It's 90 percent beer, 10 percent baseball in Durham

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Steve Booth, a volunteer with the Exchange Club of Greater Durham, pours a glass of Hoppyum IPA by Foothills Brewing on Friday, April 20, 2018 at Durham Bulls Athletic Park.


By Patrick Mason

Monday, May 21, 2018

It’s a Friday night, and the Durham Bulls Athletic Park is filling up fast.

A fireworks display is scheduled after the final out is recorded, and a strong crowd is on hand to watch the historic Bulls baseball team under a cloudless sky.

The setting might resemble something out of a movie scene, or maybe you’ve seen something like this in one of those commercialized domestic beer advertisements that suggests a smooth lager and baseball are a perfect match.

The thing is, the Durham Bulls Athletic Park — or DBAP — challenges this idea. After all, the craft brew scene reigns supreme around here.

The liquid in plastic cups looks a little darker, and the flavors more bold. The craft beer atmosphere is vibrant around the stadium, with breweries and local bars all within a short walk from the iconic stadium.

And that atmosphere, the one that celebrates the microbrews, doesn’t change much once inside. The concourse is dotted with beer stands, and concession windows welcome those searching for a wide range of craft beers. Those enjoying a few drinks on a nice afternoon at the various locations outside the ballpark don’t have to switch gears once they walk through the turnstile.

“This place has changed within the past three years in terms of having craft beers,” said Steve Booth, a volunteer worker at one of the craft beer stands. “This place was filled with the standard canned beer, and that was all we sold. I’d be grabbing beers out of tubs of ice, and now we have this great selection all up and down, and you can find anything you want.”

Booth has been pouring and selling beers at the stadium for almost 20 years and has noticed a shift in thinking that has revolutionized the liquid options.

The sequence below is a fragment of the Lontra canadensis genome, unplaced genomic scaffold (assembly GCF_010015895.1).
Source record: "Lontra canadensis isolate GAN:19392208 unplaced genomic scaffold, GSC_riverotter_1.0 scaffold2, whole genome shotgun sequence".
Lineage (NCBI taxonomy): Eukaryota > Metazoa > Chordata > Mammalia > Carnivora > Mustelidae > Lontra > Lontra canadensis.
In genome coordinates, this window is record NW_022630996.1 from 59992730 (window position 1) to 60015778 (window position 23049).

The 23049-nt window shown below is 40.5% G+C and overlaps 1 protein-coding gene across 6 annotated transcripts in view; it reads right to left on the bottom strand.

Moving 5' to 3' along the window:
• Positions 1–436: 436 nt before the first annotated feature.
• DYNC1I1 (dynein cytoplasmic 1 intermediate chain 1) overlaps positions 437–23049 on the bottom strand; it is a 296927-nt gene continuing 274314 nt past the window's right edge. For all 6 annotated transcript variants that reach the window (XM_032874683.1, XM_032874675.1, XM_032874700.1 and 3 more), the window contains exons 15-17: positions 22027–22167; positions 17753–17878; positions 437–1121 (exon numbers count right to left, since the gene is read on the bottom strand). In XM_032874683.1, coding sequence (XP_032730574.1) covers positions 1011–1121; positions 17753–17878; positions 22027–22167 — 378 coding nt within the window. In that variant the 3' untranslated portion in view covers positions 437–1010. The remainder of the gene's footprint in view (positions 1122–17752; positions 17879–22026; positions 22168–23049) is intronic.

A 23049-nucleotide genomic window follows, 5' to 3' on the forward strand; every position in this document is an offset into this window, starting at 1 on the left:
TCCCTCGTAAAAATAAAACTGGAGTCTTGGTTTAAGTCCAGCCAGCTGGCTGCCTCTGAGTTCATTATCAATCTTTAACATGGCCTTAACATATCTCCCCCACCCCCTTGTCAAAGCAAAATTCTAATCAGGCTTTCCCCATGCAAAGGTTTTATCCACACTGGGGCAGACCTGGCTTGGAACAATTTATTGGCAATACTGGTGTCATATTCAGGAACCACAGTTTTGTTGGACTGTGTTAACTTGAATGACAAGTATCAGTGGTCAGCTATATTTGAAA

“It’s really a great place to explore your microbrew tastes,” Booth said. “They’ve put so many more stands here, they didn't want people to stand in line. So that’s why you’ll see options all over the place.”

At least 18 locations sell some version of craft beer at the park. The traditional Budweiser and Miller options are still available, but that isn’t the main focus. Not here. Not at the only minor league baseball stadium in the country to have a craft brewery located inside its walls. 

Bull Durham Beer Co. began brewing its beer inside the stadium in 2015, and that kicked off an arms race of sorts as other breweries made their way to DBAP. And it’s that vast beer selection that makes DBAP a unique place to catch a game.

Just ask Chris Byrum and Elyse Huwe, who each ordered a Foothills brew from the 3rd Base Beer Garden.

The small stand located on the main concourse is a regular stop for the pair of beer enthusiasts, who make their way to the ballpark several times throughout the season. Both Byrum and Huwe enjoy drinking craft beer and have expanded their palates as the booming trend of craft breweries picked up steam.

The Durham residents often find themselves spending an evening at the various craft beer options that have popped up around town in recent years but have started to make Durham Bulls games a part of their rotation.

The beer selection is just too good to pass up, Byrum said.

“I come here to the stadium a lot because it’s basically a bar with the beers I like,” Byrum said. “We can hang out and enjoy ourselves with a game in the background.”

As such, one of their favorite locations to hang out on a nice night happens to be DBAP. Huwe used to work on the American Tobacco Campus, where she and her coworkers would expand their beer profile after hours. That taste drew her to the Bulls games, which is unlike any other expereince.

“We’re big Hurricanes fans, but it’s still limited in terms of craft beer,” Huwe said. “Beers are usually like $12, and you don’t really want to pay that for a Bud Light or something.

“This is one of our favorite beers,” Huwe continued, referring to her Hoppyum she held in her right hand.

The beer gardens along the first base and third base foul lines on the concourse sell a variety of Foothills and Brueprint beers, while craft beer stops along either foul line on the main concourse offer beers from a number of craft breweries, including Sweetwater, Carolina Brewery options, Bull City offerings, Shocktop and White Street beers. Goose Island and Deep River also swell in the stadium 

“Anywhere I usually go I try to find a craft stand,” Byrum said. “They do a good job here. It’s nice to see the beers here that people won’t normally see at the store or at a bar. That’s why I like coming to these games because you get a better experience.”

Added Huwe: “It’s a good place to get a feel of the local flavor.”